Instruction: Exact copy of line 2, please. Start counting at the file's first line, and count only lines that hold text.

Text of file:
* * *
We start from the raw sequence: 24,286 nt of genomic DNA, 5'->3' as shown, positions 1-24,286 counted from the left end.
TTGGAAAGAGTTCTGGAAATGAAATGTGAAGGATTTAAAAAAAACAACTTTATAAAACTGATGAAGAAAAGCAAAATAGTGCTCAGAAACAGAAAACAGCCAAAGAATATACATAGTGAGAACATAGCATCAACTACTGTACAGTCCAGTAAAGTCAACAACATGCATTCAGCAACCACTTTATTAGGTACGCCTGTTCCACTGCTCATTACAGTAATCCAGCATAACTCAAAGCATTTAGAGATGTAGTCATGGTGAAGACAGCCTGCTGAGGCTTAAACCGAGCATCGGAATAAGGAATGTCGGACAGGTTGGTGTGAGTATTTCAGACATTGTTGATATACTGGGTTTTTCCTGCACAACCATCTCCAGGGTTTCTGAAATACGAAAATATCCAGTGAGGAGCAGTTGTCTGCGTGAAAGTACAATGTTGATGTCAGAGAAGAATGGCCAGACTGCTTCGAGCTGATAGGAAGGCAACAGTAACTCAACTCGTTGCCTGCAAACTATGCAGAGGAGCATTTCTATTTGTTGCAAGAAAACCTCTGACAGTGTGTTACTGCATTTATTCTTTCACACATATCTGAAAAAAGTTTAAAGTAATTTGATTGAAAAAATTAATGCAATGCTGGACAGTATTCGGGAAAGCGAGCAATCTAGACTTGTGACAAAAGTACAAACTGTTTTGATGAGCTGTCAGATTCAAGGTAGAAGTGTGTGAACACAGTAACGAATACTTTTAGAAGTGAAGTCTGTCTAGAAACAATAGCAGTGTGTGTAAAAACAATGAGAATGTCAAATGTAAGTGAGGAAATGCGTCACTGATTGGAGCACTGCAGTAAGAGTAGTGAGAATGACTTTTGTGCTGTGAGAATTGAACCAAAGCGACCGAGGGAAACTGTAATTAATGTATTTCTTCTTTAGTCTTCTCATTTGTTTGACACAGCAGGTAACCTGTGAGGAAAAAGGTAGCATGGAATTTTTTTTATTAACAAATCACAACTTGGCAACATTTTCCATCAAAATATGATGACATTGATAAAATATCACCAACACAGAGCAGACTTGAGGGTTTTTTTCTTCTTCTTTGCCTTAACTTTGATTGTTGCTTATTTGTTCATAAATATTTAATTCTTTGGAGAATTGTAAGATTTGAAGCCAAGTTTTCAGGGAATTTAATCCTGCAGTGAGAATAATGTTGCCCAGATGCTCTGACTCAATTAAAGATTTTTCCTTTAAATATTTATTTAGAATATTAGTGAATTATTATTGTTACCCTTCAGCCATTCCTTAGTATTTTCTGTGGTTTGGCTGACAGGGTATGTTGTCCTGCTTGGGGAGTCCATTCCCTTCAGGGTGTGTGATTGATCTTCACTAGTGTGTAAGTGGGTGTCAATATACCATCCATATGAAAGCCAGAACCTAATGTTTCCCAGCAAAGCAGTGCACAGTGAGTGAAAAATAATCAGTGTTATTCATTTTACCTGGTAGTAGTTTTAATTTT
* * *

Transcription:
TTGGAAAGAGTTCTGGAAATGAAATGTGAAGGATTTAAAAAAAACAACTTTATAAAACTGATGAAGAAAAGCAAAATAGTGCTCAGAAACAGAAAACAGCCAAAGAATATACATAGTGAGAACATAGCATCAACTACTGTACAGTCCAGTAAAGTCAACAACATGCATTCAGCAACCACTTTATTAGGTACGCCTGTTCCACTGCTCATTACAGTAATCCAGCATAACTCAAAGCATTTAGAGATGTAGTCATGGTGAAGACAGCCTGCTGAGGCTTAAACCGAGCATCGGAATAAGGAATGTCGGACAGGTTGGTGTGAGTATTTCAGACATTGTTGATATACTGGGTTTTTCCTGCACAACCATCTCCAGGGTTTCTGAAATACGAAAATATCCAGTGAGGAGCAGTTGTCTGCGTGAAAGTACAATGTTGATGTCAGAGAAGAATGGCCAGACTGCTTCGAGCTGATAGGAAGGCAACAGTAACTCAACTCGTTGCCTGCAAACTATGCAGAGGAGCATTTCTATTTGTTGCAAGAAAACCTCTGACAGTGTGTTACTGCATTTATTCTTTCACACATATCTGAAAAAAGTTTAAAGTAATTTGATTGAAAAAATTAATGCAATGCTGGACAGTATTCGGGAAAGCGAGCAATCTAGACTTGTGACAAAAGTACAAACTGTTTTGATGAGCTGTCAGATTCAAGGTAGAAGTGTGTGAACACAGTAACGAATACTTTTAGAAGTGAAGTCTGTCTAGAAACAATAGCAGTGTGTGTAAAAACAATGAGAATGTCAAATGTAAGTGAGGAAATGCGTCACTGATTGGAGCACTGCAGTAAGAGTAGTGAGAATGACTTTTGTGCTGTGAGAATTGAACCAAAGCGACCGAGGGAAACTGTAATTAATGTATTTCTTCTTTAGTCTTCTCATTTGTTTGACACAGCAGGTAACCTGTGAGGAAAAAGGTAGCATGGAATTTTTTTTATTAACAAATCACAACTTGGCAACATTTTCCATCAAAATATGATGACATTGATAAAATATCACCAACACAGAGCAGACTTGAGGGTTTTTTTCTTCTTCTTTGCCTTAACTTTGATTGTTGCTTATTTGTTCATAAATATTTAATTCTTTGGAGAATTGTAAGATTTGAAGCCAAGTTTTCAGGGAATTTAATCCTGCAGTGAGAATAATGTTGCCCAGATGCTCTGACTCAATTAAAGATTTTTCCTTTAAATATTTATTTAGAATATTAGTGAATTATTATTGTTACCCTTCAGCCATTCCTTAGTATTTTCTGTGGTTTGGCTGACAGGGTATGTTGTCCTGCTTGGGGAGTCCATTCCCTTCAGGGTGTGTGATTGATCTTCACTAGTGTGTAAGTGGGTGTCAATATACCATCCATATGAAAGCCAGAACCTAATGTTTCCCAGCAAAGCAGTGCACAGTGAGTGAAAAATAATCAGTGTTATTCATTTTACCTGGTAGTAGTTTTAATTTT